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Reed Edges Masters Dogfight To Clinch Green Jacket

Patrick Reed (R) of the United States is congratulated by Sergio Garcia (L) of Spain after being presented the green jacket after winning the 2018 Masters Tournament at Augusta National Golf Club on April 8, 2018 in Augusta, Georgia. PHOTO/AFP
Patrick Reed (R) of the United States is congratulated by Sergio Garcia (L) of Spain after being presented the green jacket after winning the 2018 Masters Tournament at Augusta National Golf Club on April 8, 2018 in Augusta, Georgia. PHOTO/AFP

AUGUSTA, United States- Fending off epic challenges from three top rivals in a dramatic Masters final round, Patrick Reed captured his first major title Sunday, grinding out a one-shot victory at Augusta National.

The 27-year-old US Ryder Cup firebrand showed the same grit he displays in match-play battles, dispatching Jordan Spieth, Rickie Fowler and Rory McIlroy in an emotional battle that had spectators roaring.

“Today was probably the hardest mentally a round of golf can possibly be,” Reed said. “I knew it was going to be a dogfight.”

Reed, whose breakthrough came in his 17th major start, fired a 1-under par 71 to finish 72 holes on 15-under 273, one stroke ahead of Fowler with Spieth third on 275 and Spain’s Jon Rahm fourth on 276.

“Having to shoot under par in the final round to win my first major, it was awesome,” Reed said. “It was really satisfying.”

In addition to the iconic winner’s green jacket, Reed pocketed $1.98 million from an $11 million purse.

Reigning British Open champion Spieth, the 2015 Masters champion and twice a runner-up, matched the low final-round in Augusta National history with a 64, a closing bogey thwarting his bid for the biggest comeback to win in Masters history.

Something crazy

“I started nine back,” Spieth said. “I wanted to shoot a low round and see if something crazy happens.”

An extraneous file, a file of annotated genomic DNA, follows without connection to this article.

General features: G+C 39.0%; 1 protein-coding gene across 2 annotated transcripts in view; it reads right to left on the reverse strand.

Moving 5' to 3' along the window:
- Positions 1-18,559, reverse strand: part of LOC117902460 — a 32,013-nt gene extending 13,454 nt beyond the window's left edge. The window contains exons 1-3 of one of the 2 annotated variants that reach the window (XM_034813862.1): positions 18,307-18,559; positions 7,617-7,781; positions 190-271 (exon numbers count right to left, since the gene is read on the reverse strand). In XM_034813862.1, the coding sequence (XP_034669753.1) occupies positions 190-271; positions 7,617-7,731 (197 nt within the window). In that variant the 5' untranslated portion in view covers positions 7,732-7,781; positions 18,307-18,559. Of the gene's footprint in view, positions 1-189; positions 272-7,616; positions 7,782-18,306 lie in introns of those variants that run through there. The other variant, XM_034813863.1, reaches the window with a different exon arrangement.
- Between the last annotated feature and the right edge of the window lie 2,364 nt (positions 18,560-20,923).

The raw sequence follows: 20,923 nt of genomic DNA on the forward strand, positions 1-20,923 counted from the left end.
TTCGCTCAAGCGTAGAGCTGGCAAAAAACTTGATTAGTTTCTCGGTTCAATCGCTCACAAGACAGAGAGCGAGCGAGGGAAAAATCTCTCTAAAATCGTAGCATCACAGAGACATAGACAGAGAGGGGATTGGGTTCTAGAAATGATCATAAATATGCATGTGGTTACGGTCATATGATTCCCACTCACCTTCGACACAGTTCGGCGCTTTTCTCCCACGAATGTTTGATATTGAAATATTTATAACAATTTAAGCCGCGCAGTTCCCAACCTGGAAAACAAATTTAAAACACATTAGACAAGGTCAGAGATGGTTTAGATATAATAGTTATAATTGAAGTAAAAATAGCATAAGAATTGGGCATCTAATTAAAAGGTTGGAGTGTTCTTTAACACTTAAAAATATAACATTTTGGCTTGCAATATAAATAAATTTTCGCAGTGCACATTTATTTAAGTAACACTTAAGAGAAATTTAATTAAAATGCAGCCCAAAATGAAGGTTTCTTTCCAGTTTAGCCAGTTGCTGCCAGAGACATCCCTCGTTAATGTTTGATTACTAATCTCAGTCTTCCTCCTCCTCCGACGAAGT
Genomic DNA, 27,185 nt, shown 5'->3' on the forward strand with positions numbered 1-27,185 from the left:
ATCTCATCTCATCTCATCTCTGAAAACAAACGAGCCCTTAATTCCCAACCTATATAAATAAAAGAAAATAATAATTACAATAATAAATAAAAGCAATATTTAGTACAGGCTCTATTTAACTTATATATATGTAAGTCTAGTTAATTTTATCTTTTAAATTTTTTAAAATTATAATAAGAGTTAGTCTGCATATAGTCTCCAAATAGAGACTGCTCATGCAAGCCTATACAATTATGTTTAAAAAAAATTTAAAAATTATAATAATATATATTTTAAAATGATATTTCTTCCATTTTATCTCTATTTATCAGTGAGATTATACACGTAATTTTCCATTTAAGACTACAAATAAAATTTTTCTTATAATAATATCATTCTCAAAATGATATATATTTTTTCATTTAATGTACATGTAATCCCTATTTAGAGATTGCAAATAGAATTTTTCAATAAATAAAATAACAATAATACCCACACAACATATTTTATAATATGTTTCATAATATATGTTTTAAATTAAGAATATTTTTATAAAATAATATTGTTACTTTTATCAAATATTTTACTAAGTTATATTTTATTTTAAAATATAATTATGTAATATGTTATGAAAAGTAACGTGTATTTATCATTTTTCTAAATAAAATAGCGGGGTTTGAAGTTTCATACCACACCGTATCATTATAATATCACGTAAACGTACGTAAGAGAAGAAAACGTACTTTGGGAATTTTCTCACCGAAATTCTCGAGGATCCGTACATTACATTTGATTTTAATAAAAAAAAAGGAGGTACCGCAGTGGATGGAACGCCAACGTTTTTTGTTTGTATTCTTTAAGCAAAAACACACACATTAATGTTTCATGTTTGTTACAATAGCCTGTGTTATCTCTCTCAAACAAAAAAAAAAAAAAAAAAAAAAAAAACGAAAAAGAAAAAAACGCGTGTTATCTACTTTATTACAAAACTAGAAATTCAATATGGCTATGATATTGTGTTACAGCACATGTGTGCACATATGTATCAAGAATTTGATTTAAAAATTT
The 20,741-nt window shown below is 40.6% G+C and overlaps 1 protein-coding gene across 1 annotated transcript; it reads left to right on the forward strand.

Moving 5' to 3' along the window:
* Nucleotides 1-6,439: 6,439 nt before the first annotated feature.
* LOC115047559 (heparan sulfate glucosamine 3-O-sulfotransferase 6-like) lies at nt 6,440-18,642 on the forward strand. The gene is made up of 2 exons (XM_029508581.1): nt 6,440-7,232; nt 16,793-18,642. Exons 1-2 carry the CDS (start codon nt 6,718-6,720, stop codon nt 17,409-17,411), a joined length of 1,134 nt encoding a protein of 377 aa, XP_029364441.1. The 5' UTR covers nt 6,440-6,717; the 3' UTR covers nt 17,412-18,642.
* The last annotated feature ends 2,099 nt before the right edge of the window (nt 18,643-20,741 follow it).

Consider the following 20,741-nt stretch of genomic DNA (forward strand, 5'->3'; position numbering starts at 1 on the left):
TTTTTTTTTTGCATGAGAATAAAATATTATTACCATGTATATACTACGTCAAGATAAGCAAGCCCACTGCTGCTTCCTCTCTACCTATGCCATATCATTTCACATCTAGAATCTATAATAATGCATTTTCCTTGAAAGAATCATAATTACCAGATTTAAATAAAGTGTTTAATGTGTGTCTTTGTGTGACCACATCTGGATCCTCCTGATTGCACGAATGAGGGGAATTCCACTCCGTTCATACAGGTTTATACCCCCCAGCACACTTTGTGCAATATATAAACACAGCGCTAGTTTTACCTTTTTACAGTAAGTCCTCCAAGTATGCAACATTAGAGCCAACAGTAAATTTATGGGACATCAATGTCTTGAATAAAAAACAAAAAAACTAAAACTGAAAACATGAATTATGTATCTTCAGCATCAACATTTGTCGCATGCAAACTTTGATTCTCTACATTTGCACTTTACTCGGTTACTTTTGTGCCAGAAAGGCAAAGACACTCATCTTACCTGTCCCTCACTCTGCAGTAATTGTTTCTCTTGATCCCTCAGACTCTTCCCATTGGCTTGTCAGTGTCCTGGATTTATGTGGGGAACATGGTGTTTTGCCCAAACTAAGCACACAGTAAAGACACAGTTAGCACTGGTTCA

Fowler, still seeking his first major win, birdied six of the last 11 holes. He sank a 7-foot birdie putt on 18 to pull within one and keep Reed under pressure to the 72nd hole.

“We gave our all out there and made P-Reed earn it,” Fowler said. “I was happy to make that last putt.”

Needing a two-putt par from 25 feet at 18 to win, Reed gently tapped the first putt and saw it race four feet past the cup. He sank the comeback effort and pumped his fist in celebration.

“To have to two-putt the last hole to win my first major, it definitely felt right,” Reed said. “I was glad to end the drought.”

Reed’s last-pair partner McIlroy kept near on the front nine, chasing his dream of a Masters win to complete a career Grand Slam, but managed only one birdie in the last 14 holes.

“I just didn’t quite have it,” the Northern Ireland star said. “When I did have opportunities I didn’t take advantage of them.

“Tough day. But I’ll be back.”

Trump hails

US President Donald Trump congratulated Reed, who won a 2014 WGC event at Trump-owned Doral, although Trump mistakenly cited it as in 2013.

“Congratulations to Patrick Reed on his great and courageous MASTERS win!” Trump tweeted. “When Patrick had his amazing win at Doral 5 years ago, people saw his great talent, and a bright future ahead. Now he is the Masters Champion!”

Reed, who had never cracked 70 in 12 Masters rounds before this week, became the fourth straight first-time Masters winner and the ninth first-time winner in the past 10 majors.

Reed’s approach at the par-5 13th clung to a bank above Rae’s Creek, his title bid nestled with it, but he escaped with par to stay deadlocked with Spieth for the lead at 14-under.

Reed sank an eight-foot birdie putt at the par-4 14th to regain a one-stroke lead and parred to the clubhouse to win.

Spieth clipped a tree branch off the 18th tee and needed three to reach the green, where he missed an 8-foot par putt that would have seen him match the 18-hole course record.